Enhancing Client Services to Optimize the Health of the Older Cat
Waltham Feline Medicine Symposium 2003
Alice M. Wolf, DVM, Diplomate ACVIM (Internal Medicine), Diplomate ABVP (Feline)
College of Veterinary Medicine, Texas A & M University
College Station, TX, USA


Owners often ask us to compare "cat years" to human years. A figure that is commonly used is 7 cat years for each calendar year. However, this rule of thumb is not completely accurate. Feline development through puberty to young adulthood is accomplished over a period of about 18 to 24 months rather than 21 years as in humans. Thus, the cat's first calendar year is more like 16 human years and the cat's second calendar year is more like 5-7 human years (up to an equivalent age of 21 to 23 years in humans). After that, add about 4 years for each calendar year of cat life. Thus, an 8-year-old cat is like a 46 year old person. A ten-year-old cat would be 54, a 15-year-old cat 74, and a 20-year-old cat, 94 cat years of age. Experts differ as to when one would consider an aging cat to be "geriatric", but you can select your own cut-off based on this comparison to the equivalent age in humans.


The feline patient population is getting older as advances in animal health care and nutrition as well as lifestyle changes (more indoor only cats) have enhanced longevity. An AVMA survey in 1996 showed that animals over 6 years of age now comprise 47% of the average practice population. It is likely that this graying of our feline patient population will continue. The most common causes of death in aged cats include renal failure, cancer, and infectious disease.2 In contrast, the most frequent causes of death among old dogs are cardiac failure, cancer, and renal failure.

Common chronic diseases of aged cats include hyperthyroidism, inflammatory bowel disease, renal insufficiency, diabetes mellitus, degenerative joint disease, periodontal/dental disease, and feline immunodeficiency virus (FIV) infection.2-5 All of these recognized disease conditions provide opportunities for veterinary management that will improve the health of affected patients and improve the quality of life as well as quantity of life.


Each veterinarian and practice should develop a logical approach to evaluation of the geriatric cat so that abnormalities can be detected in an early, treatable stage. In addition to being consistent with the practice philosophy and appropriate health care objectives, each geriatric care program should be evaluated from the cat owner's perspective to be affordable, within the owner's ability to comply with recommendations, and consistent with the owner's philosophy of the level of care they want for their pet.6-8

Each clinician should decide if a thorough annual examination and evaluation is sufficient for an apparently healthy senior cat or if it would be best to recommend examination as frequently as every 4-6 months for such apparently healthy patients. Some feline practitioners recommend blood pressure evaluation as part of this routine examination. However, obtaining accurate blood pressure measurements in cats is often problematic. I do not believe that essential hypertension (hypertension without underlying disease such as renal insufficiency or hyperthyroidism) is sufficiently common in cats to warrant this additional patient stress and owner expense.9-12 For patients with chronic problems that are already receiving medical care, reevaluation should obviously be scheduled as indicated by the specific condition and the patient's response to management.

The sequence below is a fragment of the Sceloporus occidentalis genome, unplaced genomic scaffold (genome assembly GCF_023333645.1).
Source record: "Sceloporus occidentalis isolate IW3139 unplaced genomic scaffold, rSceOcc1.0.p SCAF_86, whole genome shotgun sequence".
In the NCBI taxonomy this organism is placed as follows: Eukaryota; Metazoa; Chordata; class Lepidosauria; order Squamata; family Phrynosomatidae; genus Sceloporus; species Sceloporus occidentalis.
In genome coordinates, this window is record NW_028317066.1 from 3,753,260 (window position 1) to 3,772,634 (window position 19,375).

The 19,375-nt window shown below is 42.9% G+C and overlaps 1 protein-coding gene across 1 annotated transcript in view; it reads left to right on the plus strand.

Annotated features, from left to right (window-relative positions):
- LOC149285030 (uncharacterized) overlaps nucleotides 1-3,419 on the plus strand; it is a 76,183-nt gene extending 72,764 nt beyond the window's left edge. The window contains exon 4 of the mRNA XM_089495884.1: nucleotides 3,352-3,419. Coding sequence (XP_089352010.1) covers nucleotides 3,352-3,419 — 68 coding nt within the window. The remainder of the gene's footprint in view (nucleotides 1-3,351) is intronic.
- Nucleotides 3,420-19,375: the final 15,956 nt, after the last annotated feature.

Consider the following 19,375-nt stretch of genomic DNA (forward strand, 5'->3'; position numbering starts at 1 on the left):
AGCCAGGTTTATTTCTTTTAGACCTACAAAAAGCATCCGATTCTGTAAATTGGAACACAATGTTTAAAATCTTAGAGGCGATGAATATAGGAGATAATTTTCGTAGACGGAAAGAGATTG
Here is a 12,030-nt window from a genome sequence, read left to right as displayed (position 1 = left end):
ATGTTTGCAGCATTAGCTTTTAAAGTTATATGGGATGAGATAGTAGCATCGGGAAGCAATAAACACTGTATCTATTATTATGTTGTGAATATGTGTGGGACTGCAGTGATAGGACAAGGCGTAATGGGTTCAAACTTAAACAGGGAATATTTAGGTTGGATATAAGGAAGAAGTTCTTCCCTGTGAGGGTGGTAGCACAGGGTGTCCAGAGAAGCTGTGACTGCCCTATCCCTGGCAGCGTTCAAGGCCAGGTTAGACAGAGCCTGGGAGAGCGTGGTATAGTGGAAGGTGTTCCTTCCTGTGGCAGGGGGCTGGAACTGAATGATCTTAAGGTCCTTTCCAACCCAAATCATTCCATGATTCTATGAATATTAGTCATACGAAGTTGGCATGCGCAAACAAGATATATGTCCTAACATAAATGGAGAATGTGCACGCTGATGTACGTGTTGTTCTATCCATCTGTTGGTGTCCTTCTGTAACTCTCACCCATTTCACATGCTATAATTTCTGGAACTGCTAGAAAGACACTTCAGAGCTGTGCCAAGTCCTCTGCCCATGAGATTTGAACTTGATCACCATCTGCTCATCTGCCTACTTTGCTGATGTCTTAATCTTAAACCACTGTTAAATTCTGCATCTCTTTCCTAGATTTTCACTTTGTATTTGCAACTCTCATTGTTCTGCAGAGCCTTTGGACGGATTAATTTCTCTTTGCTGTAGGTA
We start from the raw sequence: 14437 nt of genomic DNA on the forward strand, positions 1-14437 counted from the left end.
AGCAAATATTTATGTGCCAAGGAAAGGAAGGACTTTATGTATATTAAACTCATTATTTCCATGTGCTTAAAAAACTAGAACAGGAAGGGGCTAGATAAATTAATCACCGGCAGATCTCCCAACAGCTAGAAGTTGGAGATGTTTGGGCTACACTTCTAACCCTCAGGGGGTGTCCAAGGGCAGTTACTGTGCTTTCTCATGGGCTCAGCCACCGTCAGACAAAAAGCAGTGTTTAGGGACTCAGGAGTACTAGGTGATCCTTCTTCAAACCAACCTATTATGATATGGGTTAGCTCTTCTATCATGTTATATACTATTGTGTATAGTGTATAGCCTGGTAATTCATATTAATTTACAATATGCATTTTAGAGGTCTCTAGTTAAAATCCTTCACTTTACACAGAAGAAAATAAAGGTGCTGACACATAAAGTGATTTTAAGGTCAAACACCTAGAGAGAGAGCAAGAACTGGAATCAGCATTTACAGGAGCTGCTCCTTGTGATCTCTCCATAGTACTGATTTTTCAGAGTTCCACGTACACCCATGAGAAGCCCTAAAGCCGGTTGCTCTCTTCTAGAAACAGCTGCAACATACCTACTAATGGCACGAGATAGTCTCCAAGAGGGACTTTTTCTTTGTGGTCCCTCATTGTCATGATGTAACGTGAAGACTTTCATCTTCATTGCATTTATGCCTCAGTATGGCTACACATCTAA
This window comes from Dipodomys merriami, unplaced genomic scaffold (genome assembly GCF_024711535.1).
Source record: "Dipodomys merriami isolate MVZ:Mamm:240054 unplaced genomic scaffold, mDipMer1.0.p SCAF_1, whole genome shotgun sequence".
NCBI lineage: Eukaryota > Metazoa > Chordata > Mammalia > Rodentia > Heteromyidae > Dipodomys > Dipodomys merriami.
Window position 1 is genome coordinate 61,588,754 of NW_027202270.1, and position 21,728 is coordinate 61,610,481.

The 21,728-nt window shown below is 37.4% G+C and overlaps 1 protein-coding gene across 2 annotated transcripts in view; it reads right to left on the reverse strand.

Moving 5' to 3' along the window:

If you plan to include laboratory evaluation as part of the routine yearly healthy geriatric patient evaluation, the following are recommended:

 Complete blood count

 Serum biochemistry profile with electrolytes

 Complete urinalysis (collected by cystocentesis because bacterial UTI, although uncommon in cats, is more likely in older patients)

 Serum total T4 and/or free T4

A minimum alternative to this complete laboratory evaluation might include:

 Urine specific gravity and dipstick chemistry evaluation

 Packed cell volume and total protein

 Blood urea nitrogen and creatinine

 Alanine aminotransferase, serum alkaline phosphatase, gamma glutamyl transferase

Other tests should be considered for selected patients. Feline leukemia virus (FeLV) antigen and FIV antibody tests are always recommended for sick patients and should be considered for healthy animals that are outdoor or indoor/outdoor pets with possible exposure to these retroviruses. Fecal examination for parasites may be important for cats with outdoor exposure. Thoracic radiographs, and further cardiac evaluation (electrocardiography, echocardiography) may be recommended for cats with apparent pulmonary signs, or cardiac murmurs or arrhythmia.


The American Association of Feline Practitioners (AAFP) has recently completed a major panel review documenting recommendations and suggestions for practitioners interested in improving the health maintenance and management of older feline patients. Most of this information is contained in the document above but is expanded in the AAFP document. Copies of this document have been published and are available from the AAFP/Academy of Feline Medicine.


References are available upon request.

Speaker Information
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Alice M. Wolf, DVM, Diplomate ACVIM (Internal Medicine), Diplomate ABVP (Feline)
College of Veterinary Medicine, Texas A & M University

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